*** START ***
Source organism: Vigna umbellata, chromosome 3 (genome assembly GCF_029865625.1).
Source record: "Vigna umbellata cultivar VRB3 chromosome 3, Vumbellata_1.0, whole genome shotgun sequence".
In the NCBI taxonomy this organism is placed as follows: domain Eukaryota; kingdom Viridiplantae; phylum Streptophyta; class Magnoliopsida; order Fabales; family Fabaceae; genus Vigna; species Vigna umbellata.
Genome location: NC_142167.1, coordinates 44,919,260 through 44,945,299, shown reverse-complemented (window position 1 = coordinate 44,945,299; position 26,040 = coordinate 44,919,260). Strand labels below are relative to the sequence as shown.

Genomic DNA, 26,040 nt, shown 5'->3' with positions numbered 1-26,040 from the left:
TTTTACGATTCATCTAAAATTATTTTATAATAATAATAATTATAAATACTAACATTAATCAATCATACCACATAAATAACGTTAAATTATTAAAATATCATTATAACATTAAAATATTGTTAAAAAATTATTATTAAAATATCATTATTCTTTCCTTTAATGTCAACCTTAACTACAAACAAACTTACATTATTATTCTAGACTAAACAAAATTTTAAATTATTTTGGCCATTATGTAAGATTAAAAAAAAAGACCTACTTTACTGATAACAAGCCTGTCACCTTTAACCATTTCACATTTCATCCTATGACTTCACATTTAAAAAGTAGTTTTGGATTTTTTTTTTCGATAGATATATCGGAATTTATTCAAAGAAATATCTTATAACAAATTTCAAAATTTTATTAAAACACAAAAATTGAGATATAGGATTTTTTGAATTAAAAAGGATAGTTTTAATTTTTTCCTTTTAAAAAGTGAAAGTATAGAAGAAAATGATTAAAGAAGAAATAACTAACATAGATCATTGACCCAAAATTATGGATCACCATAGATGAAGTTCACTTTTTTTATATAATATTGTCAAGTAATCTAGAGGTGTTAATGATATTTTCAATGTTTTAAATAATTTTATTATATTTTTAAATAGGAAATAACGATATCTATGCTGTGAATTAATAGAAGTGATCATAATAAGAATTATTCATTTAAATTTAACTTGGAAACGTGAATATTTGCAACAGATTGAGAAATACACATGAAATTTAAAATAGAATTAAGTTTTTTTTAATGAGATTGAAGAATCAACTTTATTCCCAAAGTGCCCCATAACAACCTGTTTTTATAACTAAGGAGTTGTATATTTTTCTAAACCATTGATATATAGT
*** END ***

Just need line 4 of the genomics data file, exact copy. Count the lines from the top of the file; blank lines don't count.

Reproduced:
Genome location: NC_142167.1, coordinates 44,919,260 through 44,945,299, shown reverse-complemented (window position 1 = coordinate 44,945,299; position 26,040 = coordinate 44,919,260). Strand labels below are relative to the sequence as shown.